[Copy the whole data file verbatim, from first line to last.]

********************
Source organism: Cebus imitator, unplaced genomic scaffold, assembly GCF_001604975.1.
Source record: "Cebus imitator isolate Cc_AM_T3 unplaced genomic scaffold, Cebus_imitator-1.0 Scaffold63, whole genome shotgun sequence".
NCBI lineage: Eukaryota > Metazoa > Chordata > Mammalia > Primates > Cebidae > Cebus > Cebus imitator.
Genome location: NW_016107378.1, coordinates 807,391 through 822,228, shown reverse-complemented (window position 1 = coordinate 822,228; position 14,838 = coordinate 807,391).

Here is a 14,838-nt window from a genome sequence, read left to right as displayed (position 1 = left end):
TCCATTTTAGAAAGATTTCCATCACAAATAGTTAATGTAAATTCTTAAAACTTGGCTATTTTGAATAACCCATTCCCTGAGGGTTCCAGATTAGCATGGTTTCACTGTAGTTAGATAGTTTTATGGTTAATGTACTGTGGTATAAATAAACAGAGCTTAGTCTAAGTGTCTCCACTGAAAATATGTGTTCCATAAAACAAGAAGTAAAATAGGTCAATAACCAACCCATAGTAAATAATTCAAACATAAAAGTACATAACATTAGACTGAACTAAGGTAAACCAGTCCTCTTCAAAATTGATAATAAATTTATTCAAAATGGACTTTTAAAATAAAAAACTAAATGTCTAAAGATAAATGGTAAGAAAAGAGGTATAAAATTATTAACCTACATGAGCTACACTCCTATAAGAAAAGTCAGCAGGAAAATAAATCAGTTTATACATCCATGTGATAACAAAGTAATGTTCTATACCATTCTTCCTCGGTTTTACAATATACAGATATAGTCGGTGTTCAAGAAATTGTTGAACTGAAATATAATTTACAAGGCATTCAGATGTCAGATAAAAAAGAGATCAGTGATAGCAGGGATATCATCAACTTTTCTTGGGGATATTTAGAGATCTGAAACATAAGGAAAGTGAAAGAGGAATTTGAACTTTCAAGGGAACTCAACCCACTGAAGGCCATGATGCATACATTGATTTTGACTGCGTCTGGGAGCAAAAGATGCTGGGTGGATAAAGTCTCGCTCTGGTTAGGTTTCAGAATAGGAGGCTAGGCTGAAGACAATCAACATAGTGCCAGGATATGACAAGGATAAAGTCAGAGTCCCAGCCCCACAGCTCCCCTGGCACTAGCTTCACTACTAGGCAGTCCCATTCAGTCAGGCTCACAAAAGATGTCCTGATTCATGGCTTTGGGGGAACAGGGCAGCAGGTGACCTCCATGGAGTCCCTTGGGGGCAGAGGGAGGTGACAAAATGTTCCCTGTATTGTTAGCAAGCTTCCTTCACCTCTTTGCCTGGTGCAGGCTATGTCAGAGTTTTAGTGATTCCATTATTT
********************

Source organism: Cebus imitator, unplaced genomic scaffold, assembly GCF_001604975.1.
Source record: "Cebus imitator isolate Cc_AM_T3 unplaced genomic scaffold, Cebus_imitator-1.0 Scaffold63, whole genome shotgun sequence".
NCBI lineage: Eukaryota > Metazoa > Chordata > Mammalia > Primates > Cebidae > Cebus > Cebus imitator.
Genome location: NW_016107378.1, coordinates 807,391 through 822,228, shown reverse-complemented (window position 1 = coordinate 822,228; position 14,838 = coordinate 807,391).

Here is a 14,838-nt window from a genome sequence, read left to right as displayed (position 1 = left end):
TCCATTTTAGAAAGATTTCCATCACAAATAGTTAATGTAAATTCTTAAAACTTGGCTATTTTGAATAACCCATTCCCTGAGGGTTCCAGATTAGCATGGTTTCACTGTAGTTAGATAGTTTTATGGTTAATGTACTGTGGTATAAATAAACAGAGCTTAGTCTAAGTGTCTCCACTGAAAATATGTGTTCCATAAAACAAGAAGTAAAATAGGTCAATAACCAACCCATAGTAAATAATTCAAACATAAAAGTACATAACATTAGACTGAACTAAGGTAAACCAGTCCTCTTCAAAATTGATAATAAATTTATTCAAAATGGACTTTTAAAATAAAAAACTAAATGTCTAAAGATAAATGGTAAGAAAAGAGGTATAAAATTATTAACCTACATGAGCTACACTCCTATAAGAAAAGTCAGCAGGAAAATAAATCAGTTTATACATCCATGTGATAACAAAGTAATGTTCTATACCATTCTTCCTCGGTTTTACAATATACAGATATAGTCGGTGTTCAAGAAATTGTTGAACTGAAATATAATTTACAAGGCATTCAGATGTCAGATAAAAAAGAGATCAGTGATAGCAGGGATATCATCAACTTTTCTTGGGGATATTTAGAGATCTGAAACATAAGGAAAGTGAAAGAGGAATTTGAACTTTCAAGGGAACTCAACCCACTGAAGGCCATGATGCATACATTGATTTTGACTGCGTCTGGGAGCAAAAGATGCTGGGTGGATAAAGTCTCGCTCTGGTTAGGTTTCAGAATAGGAGGCTAGGCTGAAGACAATCAACATAGTGCCAGGATATGACAAGGATAAAGTCAGAGTCCCAGCCCCACAGCTCCCCTGGCACTAGCTTCACTACTAGGCAGTCCCATTCAGTCAGGCTCACAAAAGATGTCCTGATTCATGGCTTTGGGGGAACAGGGCAGCAGGTGACCTCCATGGAGTCCCTTGGGGGCAGAGGGAGGTGACAAAATGTTCCCTGTATTGTTAGCAAGCTTCCTTCACCTCTTTGCCTGGTGCAGGCTATGTCAGAGTTTTAGTGATTCCATTATTT